Say what you want about the Colts' 2011-12 season, but their 2012 free agents are hardly bereft of talent. This is a group that features one of the league's top veteran WRs in Reggie Wayne, one of the league's top pass-rushers in Robert Mathis and several promising young players in Pierre Garcon, Jacob Tamme and Philip Wheeler, the latter of whom was never a great fit in the Colts' conservative 4-3 defense but may translate very well to a 3-4 edge-rush role.
Projecting contract worth, of course, isn't an exact science. But using some common sense, you would have to assume Jim Irsay and Ryan Grigson would need to come up with the following numbers to retain each of the Colts' free agents (values calculated at annual amounts):
Jamaal Anderson: $3 million (estimated)
Anderson is the rare Colts free agent that a) improved his stock in Indy's disastrous 2-14 season and b) also figures to project well to a 3-4 defense. The former Atlanta Falcons bust anchored the edge brilliantly for the Colts in 2011-12 and recorded the team's lone field-goal block. He still doesn't have quite the quickness you'd like to see in a pass-rush role, but as a 3-4 defensive end, Anderson would hold up just fine and prove more than capable of setting a hard edge, freeing up linebackers and defending the run.
The Colts valued Anderson at $1.3 million in 2011-12, but look for that number to more than double in 2012-13. In fact, I may even be undervaluing his worth.
Tyler Brayton: $900,000 (estimated)
Brayton isn't going to make any more money for a 2012 roster than he did in a 2011-12 season that saw him play an uncomfortable tweener role that was too small and weak for defensive tackle or a 5-tech end, but too slow and athletically limited to offer any edge-rush ability from a traditional defensive end spot.
As Brayton's 2011-12 base salary was $810,000, we can safely assume he won't eclipse the $900,000 mark.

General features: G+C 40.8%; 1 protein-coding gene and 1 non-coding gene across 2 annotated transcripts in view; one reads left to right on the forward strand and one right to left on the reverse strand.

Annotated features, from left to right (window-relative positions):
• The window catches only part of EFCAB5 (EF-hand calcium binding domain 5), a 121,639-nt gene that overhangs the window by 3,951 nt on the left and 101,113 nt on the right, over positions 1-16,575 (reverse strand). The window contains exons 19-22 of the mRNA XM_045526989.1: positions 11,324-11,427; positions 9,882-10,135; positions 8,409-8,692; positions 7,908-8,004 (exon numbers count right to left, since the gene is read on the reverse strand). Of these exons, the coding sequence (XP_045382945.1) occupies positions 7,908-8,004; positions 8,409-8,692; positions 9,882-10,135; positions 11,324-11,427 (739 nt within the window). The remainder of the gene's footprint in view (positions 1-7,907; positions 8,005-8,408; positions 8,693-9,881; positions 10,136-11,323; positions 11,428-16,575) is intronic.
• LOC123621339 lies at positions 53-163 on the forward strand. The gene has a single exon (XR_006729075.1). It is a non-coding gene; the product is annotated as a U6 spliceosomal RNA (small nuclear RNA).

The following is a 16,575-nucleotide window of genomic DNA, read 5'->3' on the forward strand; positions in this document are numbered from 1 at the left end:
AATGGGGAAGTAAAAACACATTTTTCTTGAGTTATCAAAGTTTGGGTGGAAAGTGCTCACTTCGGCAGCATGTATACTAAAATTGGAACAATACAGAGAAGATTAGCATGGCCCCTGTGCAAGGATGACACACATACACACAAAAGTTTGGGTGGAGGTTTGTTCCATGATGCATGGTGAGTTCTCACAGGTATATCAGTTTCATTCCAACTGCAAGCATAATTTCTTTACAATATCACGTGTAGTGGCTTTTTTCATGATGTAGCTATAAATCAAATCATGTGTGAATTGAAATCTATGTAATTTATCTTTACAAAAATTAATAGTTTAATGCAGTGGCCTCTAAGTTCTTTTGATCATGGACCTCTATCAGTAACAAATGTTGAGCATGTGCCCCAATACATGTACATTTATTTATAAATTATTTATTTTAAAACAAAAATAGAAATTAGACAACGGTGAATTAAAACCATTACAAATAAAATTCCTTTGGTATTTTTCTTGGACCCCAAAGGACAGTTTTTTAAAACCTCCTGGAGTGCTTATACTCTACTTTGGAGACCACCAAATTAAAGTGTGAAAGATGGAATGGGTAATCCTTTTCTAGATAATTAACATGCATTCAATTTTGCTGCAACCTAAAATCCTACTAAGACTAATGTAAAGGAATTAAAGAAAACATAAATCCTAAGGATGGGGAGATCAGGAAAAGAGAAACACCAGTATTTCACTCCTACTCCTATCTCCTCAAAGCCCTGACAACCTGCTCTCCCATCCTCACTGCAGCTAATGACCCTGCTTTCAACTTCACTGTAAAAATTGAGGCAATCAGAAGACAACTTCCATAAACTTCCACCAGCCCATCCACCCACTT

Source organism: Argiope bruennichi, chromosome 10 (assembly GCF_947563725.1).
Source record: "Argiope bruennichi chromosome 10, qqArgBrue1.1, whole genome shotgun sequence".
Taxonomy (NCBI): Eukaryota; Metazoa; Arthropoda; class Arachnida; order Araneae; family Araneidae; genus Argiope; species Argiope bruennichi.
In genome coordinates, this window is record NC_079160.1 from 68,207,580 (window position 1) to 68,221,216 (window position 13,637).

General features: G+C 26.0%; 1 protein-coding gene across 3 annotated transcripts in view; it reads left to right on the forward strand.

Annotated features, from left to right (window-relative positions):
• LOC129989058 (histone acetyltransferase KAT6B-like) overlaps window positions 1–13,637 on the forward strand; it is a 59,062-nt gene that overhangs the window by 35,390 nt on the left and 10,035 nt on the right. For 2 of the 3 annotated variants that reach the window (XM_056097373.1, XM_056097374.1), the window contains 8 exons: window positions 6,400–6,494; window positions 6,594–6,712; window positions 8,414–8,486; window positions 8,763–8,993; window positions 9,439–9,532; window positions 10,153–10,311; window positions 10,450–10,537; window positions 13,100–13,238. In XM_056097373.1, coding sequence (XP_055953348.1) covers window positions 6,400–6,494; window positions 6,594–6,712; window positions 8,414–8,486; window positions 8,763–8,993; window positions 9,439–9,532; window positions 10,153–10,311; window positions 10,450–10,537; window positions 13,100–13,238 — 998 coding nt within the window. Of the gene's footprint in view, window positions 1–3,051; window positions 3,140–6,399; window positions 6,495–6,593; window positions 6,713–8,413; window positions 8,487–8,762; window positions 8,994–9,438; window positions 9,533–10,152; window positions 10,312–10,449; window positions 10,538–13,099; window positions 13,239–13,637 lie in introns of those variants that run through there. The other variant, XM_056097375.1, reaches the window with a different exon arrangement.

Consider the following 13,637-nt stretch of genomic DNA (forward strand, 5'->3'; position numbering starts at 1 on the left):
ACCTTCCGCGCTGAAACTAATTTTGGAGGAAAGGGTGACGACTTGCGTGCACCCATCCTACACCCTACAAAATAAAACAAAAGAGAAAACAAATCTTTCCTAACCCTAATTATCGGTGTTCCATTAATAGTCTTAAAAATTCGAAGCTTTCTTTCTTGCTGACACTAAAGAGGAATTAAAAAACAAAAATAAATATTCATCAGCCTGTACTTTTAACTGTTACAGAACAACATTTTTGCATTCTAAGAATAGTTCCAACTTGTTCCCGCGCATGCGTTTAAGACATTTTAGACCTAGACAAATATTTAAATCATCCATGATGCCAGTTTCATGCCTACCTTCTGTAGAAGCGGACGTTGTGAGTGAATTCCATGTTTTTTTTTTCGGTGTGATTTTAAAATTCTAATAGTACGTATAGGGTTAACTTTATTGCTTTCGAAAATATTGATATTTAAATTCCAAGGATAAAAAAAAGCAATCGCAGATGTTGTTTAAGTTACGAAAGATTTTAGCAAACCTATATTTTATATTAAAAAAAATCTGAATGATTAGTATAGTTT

Ryan Diem: $1 million (estimated)
Like Anthony Gonzalez, Ryan Diem would truly be lucky to sniff $1 million here, and like Jeff Saturday, Diem very well may be on the road to retirement. These add up to a $1 million ceiling for an Indy bookend who spent much of his career protecting a QB who may never play again.
That the Colts used their first two draft picks on offensive tackles last year tells you that Diem's time is likely up in Indy, and won't be highly valued anywhere else. Some may point to the fact that he was arguably the best guard the Colts had in 2011-12, but that was only because he played over Mike Pollak. Don't mistake marginal superiority for actual talent.
Eric Foster: $900,000 (estimated)
Foster actually made $1.2 million in 2011-12, but saw his season end early after suffering a horrific ankle injury vs. the Tampa Bay Buccaneers on Monday Night Football. At 6'2", 265, Foster was already on the smaller end of the NFL's defensive tackle spectrum. His game was primarily predicated on speed and quickness, the ability to get a quick burst and beat his blocker on a swim move.
Assuming Foster even returns for the 2012-13 season, he certainly won't eclipse the $1 million mark given the severity of his injury and its projected effect on the strength of his game.
Pierre Garcon: $8 million (estimated)
Last year, the Seattle Seahawks signed free-agent WR Sidney Rice to a five-year, $41 million contract. The New York Jets signed WR Santonio Holmes to a five-year, $50 million deal. If you figure the annual average for a top, young, free-agent WR is somewhere between $8-10 million, that's what I fully expect Garcon to demand in 2012-13.
We'll estimate this on the lower end of that spectrum, as even though Garcon performed extremely well in spite of Indy's QB play last year, there are still questions about his hands and consistency. I would expect Garcon to receive an offer in the five-year, $40-45 million range.
Anthony Gonzalez: $1.5 million (estimated)
Given his inability to stay healthy, Gonzalez would honestly be lucky to even sniff a million here. But because of his age (coming off his rookie contract) and promise (showed extremely well when healthy in 2007 and 2008), don't be surprised if some team bites the bullet and takes a chance on the oft-maligned wideout.